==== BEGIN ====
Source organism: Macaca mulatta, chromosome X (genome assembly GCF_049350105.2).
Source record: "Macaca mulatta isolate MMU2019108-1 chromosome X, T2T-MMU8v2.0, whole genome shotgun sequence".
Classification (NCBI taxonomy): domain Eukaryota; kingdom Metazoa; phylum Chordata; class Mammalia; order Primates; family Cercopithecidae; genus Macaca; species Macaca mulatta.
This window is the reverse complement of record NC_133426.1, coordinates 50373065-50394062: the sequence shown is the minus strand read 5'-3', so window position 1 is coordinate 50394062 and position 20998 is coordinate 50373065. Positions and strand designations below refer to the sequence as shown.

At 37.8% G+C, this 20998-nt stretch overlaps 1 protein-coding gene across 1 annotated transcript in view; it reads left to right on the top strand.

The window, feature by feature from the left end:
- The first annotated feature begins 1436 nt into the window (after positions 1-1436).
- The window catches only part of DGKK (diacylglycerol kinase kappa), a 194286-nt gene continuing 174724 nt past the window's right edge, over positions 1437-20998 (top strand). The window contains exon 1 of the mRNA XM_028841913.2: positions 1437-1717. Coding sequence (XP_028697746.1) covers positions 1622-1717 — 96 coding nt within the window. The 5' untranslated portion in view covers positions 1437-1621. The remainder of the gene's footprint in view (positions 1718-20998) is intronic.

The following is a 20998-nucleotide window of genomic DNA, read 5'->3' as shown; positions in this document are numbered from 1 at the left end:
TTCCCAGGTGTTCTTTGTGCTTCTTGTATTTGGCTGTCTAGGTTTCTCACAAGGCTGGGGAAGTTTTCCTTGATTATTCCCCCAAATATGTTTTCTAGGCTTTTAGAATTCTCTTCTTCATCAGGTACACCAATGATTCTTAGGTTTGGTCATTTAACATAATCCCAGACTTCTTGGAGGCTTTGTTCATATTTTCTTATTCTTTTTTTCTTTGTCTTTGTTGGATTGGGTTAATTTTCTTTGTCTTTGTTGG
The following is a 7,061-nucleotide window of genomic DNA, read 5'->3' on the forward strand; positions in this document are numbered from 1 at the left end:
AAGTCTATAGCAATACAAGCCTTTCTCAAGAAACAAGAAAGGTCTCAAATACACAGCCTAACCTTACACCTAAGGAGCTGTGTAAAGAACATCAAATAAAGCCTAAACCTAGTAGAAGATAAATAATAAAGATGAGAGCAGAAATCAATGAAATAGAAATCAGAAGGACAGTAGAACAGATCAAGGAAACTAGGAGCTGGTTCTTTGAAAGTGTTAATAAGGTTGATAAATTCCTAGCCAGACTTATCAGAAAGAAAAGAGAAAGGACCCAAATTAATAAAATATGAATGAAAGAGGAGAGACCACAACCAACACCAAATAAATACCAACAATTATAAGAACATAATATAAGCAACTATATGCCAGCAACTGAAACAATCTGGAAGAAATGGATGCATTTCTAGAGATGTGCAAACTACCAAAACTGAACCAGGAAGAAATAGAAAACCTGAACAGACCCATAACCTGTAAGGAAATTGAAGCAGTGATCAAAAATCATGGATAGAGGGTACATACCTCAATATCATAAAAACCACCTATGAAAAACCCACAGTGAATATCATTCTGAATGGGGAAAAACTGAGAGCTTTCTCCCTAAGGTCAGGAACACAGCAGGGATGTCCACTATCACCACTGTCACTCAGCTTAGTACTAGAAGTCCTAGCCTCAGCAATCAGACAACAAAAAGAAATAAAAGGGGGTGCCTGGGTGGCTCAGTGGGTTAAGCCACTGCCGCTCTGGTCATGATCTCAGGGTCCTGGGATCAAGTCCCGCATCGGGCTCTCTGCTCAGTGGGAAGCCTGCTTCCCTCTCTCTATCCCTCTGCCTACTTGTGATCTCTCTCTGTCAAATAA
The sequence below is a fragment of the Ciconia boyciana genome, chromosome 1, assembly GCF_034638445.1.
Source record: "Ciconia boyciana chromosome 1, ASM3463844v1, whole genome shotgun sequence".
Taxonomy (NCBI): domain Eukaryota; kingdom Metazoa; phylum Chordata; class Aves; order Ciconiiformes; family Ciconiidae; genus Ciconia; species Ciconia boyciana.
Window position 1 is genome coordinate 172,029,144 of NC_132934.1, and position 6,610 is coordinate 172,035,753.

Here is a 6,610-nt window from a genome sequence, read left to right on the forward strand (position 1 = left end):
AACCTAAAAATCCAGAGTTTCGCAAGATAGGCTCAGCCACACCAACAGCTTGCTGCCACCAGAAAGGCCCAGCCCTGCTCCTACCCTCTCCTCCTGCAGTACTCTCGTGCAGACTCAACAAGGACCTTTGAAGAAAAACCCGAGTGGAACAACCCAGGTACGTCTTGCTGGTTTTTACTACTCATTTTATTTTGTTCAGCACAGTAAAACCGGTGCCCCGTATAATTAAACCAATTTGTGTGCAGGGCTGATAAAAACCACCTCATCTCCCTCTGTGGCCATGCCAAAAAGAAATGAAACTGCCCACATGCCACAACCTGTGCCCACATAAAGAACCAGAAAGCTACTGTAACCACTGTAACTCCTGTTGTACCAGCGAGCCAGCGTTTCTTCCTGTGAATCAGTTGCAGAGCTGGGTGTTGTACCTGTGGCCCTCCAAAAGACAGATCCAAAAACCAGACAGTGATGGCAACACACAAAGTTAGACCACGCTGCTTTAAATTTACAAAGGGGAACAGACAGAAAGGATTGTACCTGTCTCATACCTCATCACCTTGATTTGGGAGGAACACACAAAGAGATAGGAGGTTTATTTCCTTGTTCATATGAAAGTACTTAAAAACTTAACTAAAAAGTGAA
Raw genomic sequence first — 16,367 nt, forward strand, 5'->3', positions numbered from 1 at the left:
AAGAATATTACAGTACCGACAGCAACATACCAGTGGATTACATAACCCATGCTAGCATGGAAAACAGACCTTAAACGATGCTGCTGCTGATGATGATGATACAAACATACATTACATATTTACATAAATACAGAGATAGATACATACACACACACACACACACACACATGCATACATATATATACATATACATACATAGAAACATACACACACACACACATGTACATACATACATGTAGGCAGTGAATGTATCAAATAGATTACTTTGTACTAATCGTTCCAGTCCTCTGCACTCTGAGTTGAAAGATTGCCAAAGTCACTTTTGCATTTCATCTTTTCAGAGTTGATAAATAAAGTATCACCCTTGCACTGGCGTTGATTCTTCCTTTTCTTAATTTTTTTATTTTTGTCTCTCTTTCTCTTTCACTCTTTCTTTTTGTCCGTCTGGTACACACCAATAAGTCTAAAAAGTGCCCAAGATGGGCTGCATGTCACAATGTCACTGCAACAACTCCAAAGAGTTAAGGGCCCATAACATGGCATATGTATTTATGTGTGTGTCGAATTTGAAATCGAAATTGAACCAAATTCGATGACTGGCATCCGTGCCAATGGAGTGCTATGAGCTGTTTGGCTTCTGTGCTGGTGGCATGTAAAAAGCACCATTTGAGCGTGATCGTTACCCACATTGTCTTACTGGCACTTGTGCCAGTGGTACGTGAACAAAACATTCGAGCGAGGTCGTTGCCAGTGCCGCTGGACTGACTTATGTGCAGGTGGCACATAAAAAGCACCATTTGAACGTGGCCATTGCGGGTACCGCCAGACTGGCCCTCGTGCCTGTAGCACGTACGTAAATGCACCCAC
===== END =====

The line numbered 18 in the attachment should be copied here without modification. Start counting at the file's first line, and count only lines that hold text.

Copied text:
AACCTAAAAATCCAGAGTTTCGCAAGATAGGCTCAGCCACACCAACAGCTTGCTGCCACCAGAAAGGCCCAGCCCTGCTCCTACCCTCTCCTCCTGCAGTACTCTCGTGCAGACTCAACAAGGACCTTTGAAGAAAAACCCGAGTGGAACAACCCAGGTACGTCTTGCTGGTTTTTACTACTCATTTTATTTTGTTCAGCACAGTAAAACCGGTGCCCCGTATAATTAAACCAATTTGTGTGCAGGGCTGATAAAAACCACCTCATCTCCCTCTGTGGCCATGCCAAAAAGAAATGAAACTGCCCACATGCCACAACCTGTGCCCACATAAAGAACCAGAAAGCTACTGTAACCACTGTAACTCCTGTTGTACCAGCGAGCCAGCGTTTCTTCCTGTGAATCAGTTGCAGAGCTGGGTGTTGTACCTGTGGCCCTCCAAAAGACAGATCCAAAAACCAGACAGTGATGGCAACACACAAAGTTAGACCACGCTGCTTTAAATTTACAAAGGGGAACAGACAGAAAGGATTGTACCTGTCTCATACCTCATCACCTTGATTTGGGAGGAACACACAAAGAGATAGGAGGTTTATTTCCTTGTTCATATGAAAGTACTTAAAAACTTAACTAAAAAGTGAA